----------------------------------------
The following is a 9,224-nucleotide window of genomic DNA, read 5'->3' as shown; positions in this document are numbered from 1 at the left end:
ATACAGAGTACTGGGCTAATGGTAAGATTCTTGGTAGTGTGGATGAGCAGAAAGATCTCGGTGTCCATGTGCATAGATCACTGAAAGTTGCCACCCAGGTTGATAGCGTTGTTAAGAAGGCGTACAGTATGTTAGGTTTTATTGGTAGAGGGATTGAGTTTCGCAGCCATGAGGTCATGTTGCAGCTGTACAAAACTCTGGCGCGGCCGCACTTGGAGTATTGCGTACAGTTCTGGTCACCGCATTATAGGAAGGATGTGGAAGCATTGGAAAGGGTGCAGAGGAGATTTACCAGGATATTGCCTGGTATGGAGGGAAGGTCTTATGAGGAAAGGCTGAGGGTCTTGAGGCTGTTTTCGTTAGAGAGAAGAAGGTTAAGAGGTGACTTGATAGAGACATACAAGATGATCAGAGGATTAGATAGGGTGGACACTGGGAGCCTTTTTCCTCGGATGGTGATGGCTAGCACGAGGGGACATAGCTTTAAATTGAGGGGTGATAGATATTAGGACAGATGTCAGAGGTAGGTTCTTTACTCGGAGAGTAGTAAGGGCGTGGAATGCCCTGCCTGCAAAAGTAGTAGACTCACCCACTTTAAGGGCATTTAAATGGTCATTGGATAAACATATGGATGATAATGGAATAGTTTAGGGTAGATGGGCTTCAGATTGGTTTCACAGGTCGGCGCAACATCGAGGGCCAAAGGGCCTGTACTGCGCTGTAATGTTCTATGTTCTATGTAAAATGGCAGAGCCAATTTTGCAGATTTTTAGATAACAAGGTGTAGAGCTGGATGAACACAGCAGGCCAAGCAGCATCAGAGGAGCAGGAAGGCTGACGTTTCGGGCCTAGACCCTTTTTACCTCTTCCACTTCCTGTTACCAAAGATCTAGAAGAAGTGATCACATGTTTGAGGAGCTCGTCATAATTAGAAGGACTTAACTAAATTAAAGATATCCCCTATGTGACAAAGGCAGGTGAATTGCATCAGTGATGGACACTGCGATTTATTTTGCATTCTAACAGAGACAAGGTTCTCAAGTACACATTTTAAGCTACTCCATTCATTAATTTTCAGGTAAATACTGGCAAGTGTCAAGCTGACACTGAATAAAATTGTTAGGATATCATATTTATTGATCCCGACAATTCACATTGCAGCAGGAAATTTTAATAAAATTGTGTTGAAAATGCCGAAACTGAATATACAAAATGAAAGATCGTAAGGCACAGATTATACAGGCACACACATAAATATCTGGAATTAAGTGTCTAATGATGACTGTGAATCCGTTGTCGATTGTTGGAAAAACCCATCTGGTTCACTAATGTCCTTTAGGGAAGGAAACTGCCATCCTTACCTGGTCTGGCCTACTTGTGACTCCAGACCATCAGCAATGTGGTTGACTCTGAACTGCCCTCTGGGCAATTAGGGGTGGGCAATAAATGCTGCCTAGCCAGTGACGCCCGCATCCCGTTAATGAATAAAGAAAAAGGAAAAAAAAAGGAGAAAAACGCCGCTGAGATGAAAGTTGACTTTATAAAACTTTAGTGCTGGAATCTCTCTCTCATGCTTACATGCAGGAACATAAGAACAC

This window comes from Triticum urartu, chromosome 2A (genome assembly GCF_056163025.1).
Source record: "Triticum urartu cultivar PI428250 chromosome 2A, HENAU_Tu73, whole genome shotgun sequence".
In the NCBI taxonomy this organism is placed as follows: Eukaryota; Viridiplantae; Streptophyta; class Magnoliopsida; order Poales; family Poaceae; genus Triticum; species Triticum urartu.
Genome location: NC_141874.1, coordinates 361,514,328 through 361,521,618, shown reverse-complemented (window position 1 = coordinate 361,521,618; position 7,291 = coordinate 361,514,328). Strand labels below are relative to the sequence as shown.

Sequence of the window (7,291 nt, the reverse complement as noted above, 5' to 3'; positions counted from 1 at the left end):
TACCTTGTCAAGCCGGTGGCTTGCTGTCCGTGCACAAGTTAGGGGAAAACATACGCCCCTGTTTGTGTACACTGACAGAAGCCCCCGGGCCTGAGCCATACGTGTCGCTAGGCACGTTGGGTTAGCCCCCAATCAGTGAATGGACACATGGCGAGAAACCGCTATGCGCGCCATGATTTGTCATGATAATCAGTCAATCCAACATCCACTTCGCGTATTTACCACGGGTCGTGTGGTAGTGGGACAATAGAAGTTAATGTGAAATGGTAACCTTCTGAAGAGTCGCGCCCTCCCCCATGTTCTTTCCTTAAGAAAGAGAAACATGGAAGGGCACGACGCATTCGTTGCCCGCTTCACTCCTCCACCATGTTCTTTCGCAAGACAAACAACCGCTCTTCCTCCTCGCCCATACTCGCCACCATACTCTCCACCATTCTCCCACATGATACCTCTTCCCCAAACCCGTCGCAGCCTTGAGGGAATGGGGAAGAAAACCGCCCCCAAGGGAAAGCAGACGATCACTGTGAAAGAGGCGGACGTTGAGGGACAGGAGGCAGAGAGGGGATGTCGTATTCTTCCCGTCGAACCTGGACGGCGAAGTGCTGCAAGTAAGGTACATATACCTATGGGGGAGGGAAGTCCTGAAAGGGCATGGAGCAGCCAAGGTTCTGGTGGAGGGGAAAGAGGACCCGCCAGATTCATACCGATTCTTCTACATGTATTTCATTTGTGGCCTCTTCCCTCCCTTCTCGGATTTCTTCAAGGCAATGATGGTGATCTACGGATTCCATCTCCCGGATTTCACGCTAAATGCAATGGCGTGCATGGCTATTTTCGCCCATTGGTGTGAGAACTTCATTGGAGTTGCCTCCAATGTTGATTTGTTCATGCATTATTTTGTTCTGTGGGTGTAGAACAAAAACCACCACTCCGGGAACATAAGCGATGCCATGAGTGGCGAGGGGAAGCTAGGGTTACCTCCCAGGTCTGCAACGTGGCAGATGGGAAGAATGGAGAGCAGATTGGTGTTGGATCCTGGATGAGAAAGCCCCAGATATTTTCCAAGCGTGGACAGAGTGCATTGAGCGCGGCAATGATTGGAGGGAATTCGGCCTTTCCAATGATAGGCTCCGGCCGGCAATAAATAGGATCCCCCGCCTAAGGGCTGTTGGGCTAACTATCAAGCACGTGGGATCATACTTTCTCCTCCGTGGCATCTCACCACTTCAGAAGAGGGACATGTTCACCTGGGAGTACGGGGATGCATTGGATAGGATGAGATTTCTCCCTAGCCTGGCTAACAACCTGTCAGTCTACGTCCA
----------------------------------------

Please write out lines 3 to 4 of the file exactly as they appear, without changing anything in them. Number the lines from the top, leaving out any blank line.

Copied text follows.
This window comes from Triticum urartu, chromosome 2A (genome assembly GCF_056163025.1).
Source record: "Triticum urartu cultivar PI428250 chromosome 2A, HENAU_Tu73, whole genome shotgun sequence".